Basically, we have been on the road all spring, finding inspiration and beauty everywhere we go.  Nothing, however, tops young Charlotte here. Our newest grandchild, and look, at just seven months, already a lady who does lunch!We started out in April in North Carolina at the  High Point Spring Furniture Market where thousands of furniture manufacturers from all over the globe presented their wares to retail buyers–also from all over the globe.  One of the many highlights was at Hickory White, the company that makes most of our custom upholstery.  (Don’t worry; Keith is only looking so glum because he has just figured out exactly how much we spent there!)

Although I always say never paint your walls dark blue, this Hale Navy by Benjamin Moore really was stunning.  The rug is from Fiezy, all wool and surprisingly affordable.  See how it ties the whole room together and softens the intensity of the wall color?  We did not buy the rug (only because it was not for sale), but we did buy this fabulous ecru velvet Chesterfield sofa along with the two coordinating armchairs. Classic, elegant, vintage, but with a smattering of modernity, that is our British Cottage story.

But I digress, back to little Charlotte.  After High Point we flew to Omaha to visit with the littlest Nelsons; we’re up to three now!  Naturally, we had to check out the local furniture scene.  Which was easy because there is basically only one player in town–maybe even the state–and that is the Nebraska Furniture Mart.  Owned by Warren Buffet’s Berkshire Hathaway, it is a colossal 420,000 square feet on a 77-acre site.  It’s huge.

Sadly, big was not better.  I think Warren needs to hire me.  While I get that a store of this magnitude has to appeal to a variety of tastes and budgets, I refuse to believe that the Midwest really deserves furniture this, I hesitate to say ugly, let’s go with design challenged–and it wasn’t inexpensive!  After walking one million miles at the High Point Spring Furniture Market I can personally attest there is no shortage of well-made, attractive, and affordable furniture.  Looking at this vignette, you have to wonder;  is this really the best a billion dollar company can do?  Crank it up.  Go get those Fiezy rugs and a coffee table that doesn’t clash with everything.  While you’re at it, rethink your artwork.  And accessories.  Come on Warren, it’s definitely time to up your game; hire some new buyers, and show Nebraska some style.

But time to move on.  Next stop was Seattle to visit with our daughter, and of course, we had to go to University Village to see the latest Restoration Hardware extravaganza.  Hopefully, they had a billion dollars because that is what this four story, 60,000 square foot structure must have cost.It was architecturally awesome; I loved the polished concrete floors, the M.C. Esher-esque seemingly never-ending series of arched doorways, symmetrical room settings, and the high-reaching ceilings.  Sadly the products were every bit as lacking, in their own way, as the items at Warren’s Nebraska Furniture Mart.  Not that they were ugly or poorly designed but, after you’ve seen one crystal chandelier, one upholstered linen chair, and one low-slung couch, there’s fifty more to look at.  Enough already!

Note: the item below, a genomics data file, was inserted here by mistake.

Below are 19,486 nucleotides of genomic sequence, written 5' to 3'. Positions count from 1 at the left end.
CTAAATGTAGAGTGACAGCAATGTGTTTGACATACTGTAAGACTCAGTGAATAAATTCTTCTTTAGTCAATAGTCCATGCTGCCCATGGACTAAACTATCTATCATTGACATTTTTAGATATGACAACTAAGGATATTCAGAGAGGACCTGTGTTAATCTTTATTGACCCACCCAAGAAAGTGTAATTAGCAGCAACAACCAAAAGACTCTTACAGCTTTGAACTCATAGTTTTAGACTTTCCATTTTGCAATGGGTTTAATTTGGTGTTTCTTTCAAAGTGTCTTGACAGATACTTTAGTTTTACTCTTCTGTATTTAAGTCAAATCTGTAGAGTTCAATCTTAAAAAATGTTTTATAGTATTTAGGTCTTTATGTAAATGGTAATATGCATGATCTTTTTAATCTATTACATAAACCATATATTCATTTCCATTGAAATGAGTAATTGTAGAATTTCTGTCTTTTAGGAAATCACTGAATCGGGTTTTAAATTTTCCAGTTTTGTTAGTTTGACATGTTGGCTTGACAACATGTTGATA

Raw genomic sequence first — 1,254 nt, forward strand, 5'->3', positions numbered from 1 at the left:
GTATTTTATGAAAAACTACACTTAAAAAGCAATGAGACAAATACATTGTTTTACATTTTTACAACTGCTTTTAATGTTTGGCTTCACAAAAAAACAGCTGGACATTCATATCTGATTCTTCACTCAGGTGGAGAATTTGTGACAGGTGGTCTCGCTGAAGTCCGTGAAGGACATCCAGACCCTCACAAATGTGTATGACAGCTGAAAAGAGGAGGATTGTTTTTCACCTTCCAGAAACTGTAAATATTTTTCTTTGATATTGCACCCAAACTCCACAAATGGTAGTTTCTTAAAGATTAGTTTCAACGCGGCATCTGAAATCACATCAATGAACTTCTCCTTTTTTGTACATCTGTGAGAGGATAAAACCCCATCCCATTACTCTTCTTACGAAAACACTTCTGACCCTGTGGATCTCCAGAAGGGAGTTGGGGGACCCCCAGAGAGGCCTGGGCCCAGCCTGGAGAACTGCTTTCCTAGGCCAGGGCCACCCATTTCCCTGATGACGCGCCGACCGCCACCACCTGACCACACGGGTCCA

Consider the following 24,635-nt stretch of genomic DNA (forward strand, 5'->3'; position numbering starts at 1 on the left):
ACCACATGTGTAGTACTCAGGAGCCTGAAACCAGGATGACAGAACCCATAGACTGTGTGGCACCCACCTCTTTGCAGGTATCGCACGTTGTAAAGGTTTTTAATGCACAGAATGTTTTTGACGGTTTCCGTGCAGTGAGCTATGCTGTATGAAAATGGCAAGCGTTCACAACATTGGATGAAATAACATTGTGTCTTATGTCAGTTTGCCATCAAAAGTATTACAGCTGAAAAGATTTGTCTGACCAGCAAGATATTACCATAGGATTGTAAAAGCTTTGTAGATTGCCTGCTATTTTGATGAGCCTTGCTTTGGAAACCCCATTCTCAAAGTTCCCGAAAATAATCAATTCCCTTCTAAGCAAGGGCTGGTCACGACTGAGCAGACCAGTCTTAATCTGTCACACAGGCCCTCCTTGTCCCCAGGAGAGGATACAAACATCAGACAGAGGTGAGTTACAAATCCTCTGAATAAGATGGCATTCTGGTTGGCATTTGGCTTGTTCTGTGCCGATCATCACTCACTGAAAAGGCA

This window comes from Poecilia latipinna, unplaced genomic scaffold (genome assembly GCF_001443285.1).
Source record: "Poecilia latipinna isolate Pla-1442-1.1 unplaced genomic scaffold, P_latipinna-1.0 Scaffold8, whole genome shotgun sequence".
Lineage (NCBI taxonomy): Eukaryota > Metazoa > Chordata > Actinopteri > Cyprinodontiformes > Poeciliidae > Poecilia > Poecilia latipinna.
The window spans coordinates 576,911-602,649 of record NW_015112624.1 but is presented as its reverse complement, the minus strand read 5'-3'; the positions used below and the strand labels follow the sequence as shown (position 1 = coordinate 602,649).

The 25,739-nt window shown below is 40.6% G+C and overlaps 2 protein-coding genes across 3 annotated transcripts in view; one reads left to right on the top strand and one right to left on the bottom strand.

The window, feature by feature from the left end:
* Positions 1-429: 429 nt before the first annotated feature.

In the RH world, we all live in grey hued palazzos, with fragmented light, dispelled by 1000 watt crystal chandeliers that look like their last home was Versailles.  We spend our days lolling on oversized sofas and dining like lords on massive plank topped tables.  It’s all too Brobdingnagian and blah for my taste, even with all that bling.But we had other fish to fry:

Sights to see:

And beers to drink:Nordstrom’s to shop:And Farmer’s Markets to frequent.  

And lest we forget, dinners to eat and family to visit.

Peter Morse’s Gorgonzola and Pecan Salad

No matter where you are, or what is on the menu, you can never go wrong with Peter’s Salad.  When you were married, like Peter was, to a fabulous chef, it is not easy to get some play at the table.  Yet with this salad, rest assured, he got game.

I always made sure when inviting the Morse family over to dine, that Peter would be in charge of the salad.  Invariably he would arrive laden down with supplies, including several heads of romaine lettuce, and start rummaging around the kitchen for my non-existent salad spinner.  He was ever hopeful, but it never appeared, so he would sigh and then, finally get down to washing, then hand drying, all that lettuce.

Next up was the dressing.  In a large wooden salad bowl, he would take a fork and smush up a nice hunk of gorgonzola cheese.  (Peter always measured precisely but I just toss in chunks depending on how many I am serving–figure about a quarter of a pound per head of lettuce.)  What does really matter is the quality of the cheese–don’t use supermarket brand or pre-crumbled in a plastic container cheese.  And don’t use blue cheese either.  Spend the money and get some decent gorgonzola and your guests will love it–and you.

After smushing the cheese, add enough olive oil to turn it into a soft paste. Figure 4 or 5 tablespoons or so per quarter pound of cheese.  You want it to be almost like peanut butter in consistency.  Then add a tablespoon (or two–you will have to do this to taste) of red wine vinegar to make it more liquid, but make sure not too liquid; this is a pretty thick dressing.